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science fiction

Oat Studios (series 2017)

Yes I too noticed the face of Sigourney Weaver on the Netflix poster and was curious enough to start watching. She is only in the first episode though.

“Oat Studies” is a series with episodes that have nothing to do with each other. It seems like the director(s) are just testing out some crazy ideas. You go from dystopian science fiction to a cooking TV-show gone wrong, a US president parody or experimental weaponry. One episode appears to be filmed, another is animated.

You get it, a wild range of 10 very different short films of four to 26 minutes. Some episodes are (somewhat) amusing, others are a bit dull to me.

Another ‘filler up’ series.

Love, Death & Robots – Tim Miller (series 3 seasons 2019-)

It took me a long time to get through the three series that are currently available on Netflix. The series are an animation series in which every episode is basically a short film, usually between 10 and 20 minutes.

Some episodes are amusing. A bit too many are not really my liking. The positive thing about the subject is that there is no need to keep watching, since the episodes have nothing to do with each other anyway. The length makes it convenient to just watch an episode when you have 15 minutes to spare.

Most (all?) episodes are set in some (bleak) future. Often, machines have taken over humanity. In some episodes these robots amusingly reflect on the stupidity of mankind, but there are also episodes with a more horror-type story.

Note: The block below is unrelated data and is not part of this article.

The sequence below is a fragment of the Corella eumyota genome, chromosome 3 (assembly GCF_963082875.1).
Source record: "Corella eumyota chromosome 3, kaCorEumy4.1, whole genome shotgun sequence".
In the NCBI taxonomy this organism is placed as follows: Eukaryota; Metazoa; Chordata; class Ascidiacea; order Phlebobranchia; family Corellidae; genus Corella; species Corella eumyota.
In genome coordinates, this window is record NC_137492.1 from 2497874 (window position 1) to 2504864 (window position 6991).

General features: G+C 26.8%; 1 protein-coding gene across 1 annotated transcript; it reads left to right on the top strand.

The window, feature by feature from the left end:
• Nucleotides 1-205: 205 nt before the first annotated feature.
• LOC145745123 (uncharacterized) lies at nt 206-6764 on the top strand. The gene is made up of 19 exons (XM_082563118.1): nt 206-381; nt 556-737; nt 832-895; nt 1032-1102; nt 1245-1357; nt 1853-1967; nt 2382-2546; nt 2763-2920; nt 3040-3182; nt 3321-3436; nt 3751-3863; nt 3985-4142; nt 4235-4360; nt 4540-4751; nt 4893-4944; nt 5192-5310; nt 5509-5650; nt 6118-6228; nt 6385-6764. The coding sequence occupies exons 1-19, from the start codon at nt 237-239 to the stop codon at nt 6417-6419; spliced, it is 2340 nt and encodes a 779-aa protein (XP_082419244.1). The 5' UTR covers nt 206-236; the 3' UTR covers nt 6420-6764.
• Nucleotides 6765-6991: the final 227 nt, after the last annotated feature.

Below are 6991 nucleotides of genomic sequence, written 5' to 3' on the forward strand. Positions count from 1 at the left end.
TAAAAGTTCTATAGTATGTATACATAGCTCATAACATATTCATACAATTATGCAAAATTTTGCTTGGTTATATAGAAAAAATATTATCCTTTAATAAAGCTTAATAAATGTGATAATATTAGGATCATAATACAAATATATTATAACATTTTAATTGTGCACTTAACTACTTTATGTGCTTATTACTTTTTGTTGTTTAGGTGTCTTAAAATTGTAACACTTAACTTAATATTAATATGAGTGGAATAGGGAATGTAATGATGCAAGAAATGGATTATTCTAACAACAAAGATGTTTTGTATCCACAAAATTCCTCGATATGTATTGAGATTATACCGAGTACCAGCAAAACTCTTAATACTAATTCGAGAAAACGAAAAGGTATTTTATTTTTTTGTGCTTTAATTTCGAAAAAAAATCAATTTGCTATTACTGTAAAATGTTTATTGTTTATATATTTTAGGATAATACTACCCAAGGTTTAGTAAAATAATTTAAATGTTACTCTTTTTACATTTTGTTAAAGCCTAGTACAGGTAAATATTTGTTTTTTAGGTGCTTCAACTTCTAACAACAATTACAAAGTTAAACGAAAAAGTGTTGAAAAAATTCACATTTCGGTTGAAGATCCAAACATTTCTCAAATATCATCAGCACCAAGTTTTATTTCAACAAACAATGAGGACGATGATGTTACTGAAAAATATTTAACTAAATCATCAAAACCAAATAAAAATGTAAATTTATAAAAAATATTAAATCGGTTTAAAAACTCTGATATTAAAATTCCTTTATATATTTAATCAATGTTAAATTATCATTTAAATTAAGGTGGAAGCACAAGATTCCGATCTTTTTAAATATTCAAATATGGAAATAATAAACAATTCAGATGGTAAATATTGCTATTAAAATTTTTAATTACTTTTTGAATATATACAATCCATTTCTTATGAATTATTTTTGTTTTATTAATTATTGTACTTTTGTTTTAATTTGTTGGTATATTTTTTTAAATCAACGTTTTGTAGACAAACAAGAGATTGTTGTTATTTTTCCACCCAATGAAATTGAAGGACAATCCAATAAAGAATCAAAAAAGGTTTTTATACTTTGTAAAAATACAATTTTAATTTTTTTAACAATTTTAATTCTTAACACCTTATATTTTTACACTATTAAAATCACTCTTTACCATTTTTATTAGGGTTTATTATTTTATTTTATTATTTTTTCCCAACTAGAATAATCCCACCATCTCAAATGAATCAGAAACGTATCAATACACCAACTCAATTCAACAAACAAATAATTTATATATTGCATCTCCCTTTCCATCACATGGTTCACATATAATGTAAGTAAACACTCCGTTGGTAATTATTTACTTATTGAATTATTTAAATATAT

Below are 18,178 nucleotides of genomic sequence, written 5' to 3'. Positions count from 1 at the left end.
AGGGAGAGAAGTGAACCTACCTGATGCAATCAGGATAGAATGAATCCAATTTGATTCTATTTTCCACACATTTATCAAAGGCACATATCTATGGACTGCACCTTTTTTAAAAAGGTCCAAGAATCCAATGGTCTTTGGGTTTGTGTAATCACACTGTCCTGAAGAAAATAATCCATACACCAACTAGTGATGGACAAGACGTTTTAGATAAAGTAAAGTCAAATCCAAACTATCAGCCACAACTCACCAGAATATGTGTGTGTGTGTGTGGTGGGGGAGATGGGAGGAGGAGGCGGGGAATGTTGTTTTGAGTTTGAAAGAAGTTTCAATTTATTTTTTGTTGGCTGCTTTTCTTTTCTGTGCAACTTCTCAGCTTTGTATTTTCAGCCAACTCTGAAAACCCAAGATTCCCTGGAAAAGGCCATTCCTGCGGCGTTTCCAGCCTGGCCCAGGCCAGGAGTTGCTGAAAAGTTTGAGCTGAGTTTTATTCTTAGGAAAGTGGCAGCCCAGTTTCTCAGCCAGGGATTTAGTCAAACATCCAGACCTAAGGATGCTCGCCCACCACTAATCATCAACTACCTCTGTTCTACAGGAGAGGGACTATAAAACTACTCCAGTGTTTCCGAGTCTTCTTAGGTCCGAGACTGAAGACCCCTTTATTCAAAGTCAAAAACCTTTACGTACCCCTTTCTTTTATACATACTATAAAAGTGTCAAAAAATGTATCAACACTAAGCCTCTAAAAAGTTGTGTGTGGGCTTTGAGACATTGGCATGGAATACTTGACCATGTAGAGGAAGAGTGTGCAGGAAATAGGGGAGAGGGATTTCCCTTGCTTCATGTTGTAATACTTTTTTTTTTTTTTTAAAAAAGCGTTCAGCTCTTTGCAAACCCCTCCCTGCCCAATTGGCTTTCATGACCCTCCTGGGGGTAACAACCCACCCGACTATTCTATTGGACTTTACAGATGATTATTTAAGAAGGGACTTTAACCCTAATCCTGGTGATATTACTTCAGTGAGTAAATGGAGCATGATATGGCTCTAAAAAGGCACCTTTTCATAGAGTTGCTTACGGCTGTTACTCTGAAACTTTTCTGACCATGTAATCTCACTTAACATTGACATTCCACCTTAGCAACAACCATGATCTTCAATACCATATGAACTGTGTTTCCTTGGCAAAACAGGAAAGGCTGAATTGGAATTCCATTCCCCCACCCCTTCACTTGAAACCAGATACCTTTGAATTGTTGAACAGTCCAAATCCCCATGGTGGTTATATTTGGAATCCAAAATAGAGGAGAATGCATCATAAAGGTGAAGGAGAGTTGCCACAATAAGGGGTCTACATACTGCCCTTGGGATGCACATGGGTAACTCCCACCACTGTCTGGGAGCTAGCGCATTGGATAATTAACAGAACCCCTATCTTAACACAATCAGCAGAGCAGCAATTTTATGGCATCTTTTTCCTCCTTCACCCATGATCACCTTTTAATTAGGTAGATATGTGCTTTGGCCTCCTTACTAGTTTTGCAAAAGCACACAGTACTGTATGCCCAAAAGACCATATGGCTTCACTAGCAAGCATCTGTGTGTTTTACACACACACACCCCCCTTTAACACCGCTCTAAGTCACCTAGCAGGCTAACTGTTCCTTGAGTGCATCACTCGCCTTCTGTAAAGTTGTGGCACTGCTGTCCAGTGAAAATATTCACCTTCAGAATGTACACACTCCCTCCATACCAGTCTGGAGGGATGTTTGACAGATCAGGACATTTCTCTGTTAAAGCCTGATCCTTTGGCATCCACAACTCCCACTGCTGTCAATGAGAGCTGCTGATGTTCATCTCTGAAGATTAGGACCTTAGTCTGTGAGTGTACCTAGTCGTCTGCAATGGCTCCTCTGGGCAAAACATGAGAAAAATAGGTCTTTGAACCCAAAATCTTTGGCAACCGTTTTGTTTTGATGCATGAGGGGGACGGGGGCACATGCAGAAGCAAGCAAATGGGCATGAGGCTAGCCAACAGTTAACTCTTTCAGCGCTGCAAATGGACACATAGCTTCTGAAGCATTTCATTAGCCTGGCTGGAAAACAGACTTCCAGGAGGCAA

Not bad, not great, just something to put in your watch list and watch an episode of every once in a while.

Everything Everywhere All At Once – Kwan & Scheinert (2022)

I was somewhat surprised that an action comedy would win an Oscar, let alone seven, so out of curiosity I watched the now famous film.

Sometimes said to be an action comedy, but adventure and science-fiction are also descriptions. Indeed, the film has a bit of all of that. We follow Evelyn, a Chinese immigrant running a laundry with her husband. Extremely busy, but mostly in her head, she tries to be a beacon in a chaotic life. Then her husband from a parellel universe presents himself and a story unfolds that reminds a bit too much of “The Matrix”.

While different versions of the “multiverse” present themselves to Evelyn and she slowly learns how to go from one to another (introducing a very silly element), the film gets more and more chaotic.

The story seems to be patched together from other films and the jokes are usually only mildly funny. Overall the film is somewhat amusing, but I still wonder why the film got to many Oscars. There is one scene in which the title is shown in a surrealistic caleidoscoop which I find the best scene in the in movie, but taken as a whole, “Everything…” is mostly more of a ‘could watch sometimes’ Netflix film than an Oscar winner. Of course, opinions are there to differ.